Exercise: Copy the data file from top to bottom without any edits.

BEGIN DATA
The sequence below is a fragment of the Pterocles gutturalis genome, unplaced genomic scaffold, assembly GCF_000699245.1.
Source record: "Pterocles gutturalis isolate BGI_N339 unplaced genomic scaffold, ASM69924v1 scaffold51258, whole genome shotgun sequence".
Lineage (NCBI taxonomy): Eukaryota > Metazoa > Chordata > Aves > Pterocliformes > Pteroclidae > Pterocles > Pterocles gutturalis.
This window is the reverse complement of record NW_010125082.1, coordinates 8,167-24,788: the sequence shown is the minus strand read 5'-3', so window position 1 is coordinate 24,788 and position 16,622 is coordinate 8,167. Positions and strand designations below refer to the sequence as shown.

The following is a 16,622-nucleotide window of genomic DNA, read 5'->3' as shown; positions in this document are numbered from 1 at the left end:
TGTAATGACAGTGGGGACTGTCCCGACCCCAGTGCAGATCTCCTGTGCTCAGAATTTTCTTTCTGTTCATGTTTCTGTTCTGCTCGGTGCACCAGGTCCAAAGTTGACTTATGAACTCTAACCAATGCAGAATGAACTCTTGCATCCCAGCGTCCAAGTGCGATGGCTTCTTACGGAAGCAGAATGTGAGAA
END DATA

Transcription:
The sequence below is a fragment of the Pterocles gutturalis genome, unplaced genomic scaffold, assembly GCF_000699245.1.
Source record: "Pterocles gutturalis isolate BGI_N339 unplaced genomic scaffold, ASM69924v1 scaffold51258, whole genome shotgun sequence".
Lineage (NCBI taxonomy): Eukaryota > Metazoa > Chordata > Aves > Pterocliformes > Pteroclidae > Pterocles > Pterocles gutturalis.
This window is the reverse complement of record NW_010125082.1, coordinates 8,167-24,788: the sequence shown is the minus strand read 5'-3', so window position 1 is coordinate 24,788 and position 16,622 is coordinate 8,167. Positions and strand designations below refer to the sequence as shown.

The following is a 16,622-nucleotide window of genomic DNA, read 5'->3' as shown; positions in this document are numbered from 1 at the left end:
TGTAATGACAGTGGGGACTGTCCCGACCCCAGTGCAGATCTCCTGTGCTCAGAATTTTCTTTCTGTTCATGTTTCTGTTCTGCTCGGTGCACCAGGTCCAAAGTTGACTTATGAACTCTAACCAATGCAGAATGAACTCTTGCATCCCAGCGTCCAAGTGCGATGGCTTCTTACGGAAGCAGAATGTGAGAA